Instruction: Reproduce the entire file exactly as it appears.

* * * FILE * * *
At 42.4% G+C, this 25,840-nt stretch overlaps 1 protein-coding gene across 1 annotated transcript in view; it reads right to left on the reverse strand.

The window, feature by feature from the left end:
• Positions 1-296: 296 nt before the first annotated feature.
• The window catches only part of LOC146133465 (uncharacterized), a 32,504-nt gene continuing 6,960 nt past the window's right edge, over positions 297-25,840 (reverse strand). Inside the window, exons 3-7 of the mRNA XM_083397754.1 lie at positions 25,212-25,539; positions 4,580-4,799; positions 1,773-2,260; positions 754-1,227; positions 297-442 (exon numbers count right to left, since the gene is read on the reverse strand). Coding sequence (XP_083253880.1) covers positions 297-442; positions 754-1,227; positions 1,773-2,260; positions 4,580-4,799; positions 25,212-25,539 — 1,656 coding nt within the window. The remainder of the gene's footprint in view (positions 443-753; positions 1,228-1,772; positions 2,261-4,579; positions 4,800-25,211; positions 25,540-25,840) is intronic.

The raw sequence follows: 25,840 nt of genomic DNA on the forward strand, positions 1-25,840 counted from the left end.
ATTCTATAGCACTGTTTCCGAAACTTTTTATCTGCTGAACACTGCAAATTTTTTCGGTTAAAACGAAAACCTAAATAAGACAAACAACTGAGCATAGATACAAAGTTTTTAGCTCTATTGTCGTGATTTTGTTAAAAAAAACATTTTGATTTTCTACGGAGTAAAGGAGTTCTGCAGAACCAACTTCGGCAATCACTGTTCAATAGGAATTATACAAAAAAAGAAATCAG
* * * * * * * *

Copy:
At 42.4% G+C, this 25,840-nt stretch overlaps 1 protein-coding gene across 1 annotated transcript in view; it reads right to left on the reverse strand.

The window, feature by feature from the left end:
• Positions 1-296: 296 nt before the first annotated feature.
• The window catches only part of LOC146133465 (uncharacterized), a 32,504-nt gene continuing 6,960 nt past the window's right edge, over positions 297-25,840 (reverse strand). Inside the window, exons 3-7 of the mRNA XM_083397754.1 lie at positions 25,212-25,539; positions 4,580-4,799; positions 1,773-2,260; positions 754-1,227; positions 297-442 (exon numbers count right to left, since the gene is read on the reverse strand). Coding sequence (XP_083253880.1) covers positions 297-442; positions 754-1,227; positions 1,773-2,260; positions 4,580-4,799; positions 25,212-25,539 — 1,656 coding nt within the window. The remainder of the gene's footprint in view (positions 443-753; positions 1,228-1,772; positions 2,261-4,579; positions 4,800-25,211; positions 25,540-25,840) is intronic.

The raw sequence follows: 25,840 nt of genomic DNA on the forward strand, positions 1-25,840 counted from the left end.
ATTCTATAGCACTGTTTCCGAAACTTTTTATCTGCTGAACACTGCAAATTTTTTCGGTTAAAACGAAAACCTAAATAAGACAAACAACTGAGCATAGATACAAAGTTTTTAGCTCTATTGTCGTGATTTTGTTAAAAAAAACATTTTGATTTTCTACGGAGTAAAGGAGTTCTGCAGAACCAACTTCGGCAATCACTGTTCAATAGGAATTATACAAAAAAAGAAATCAG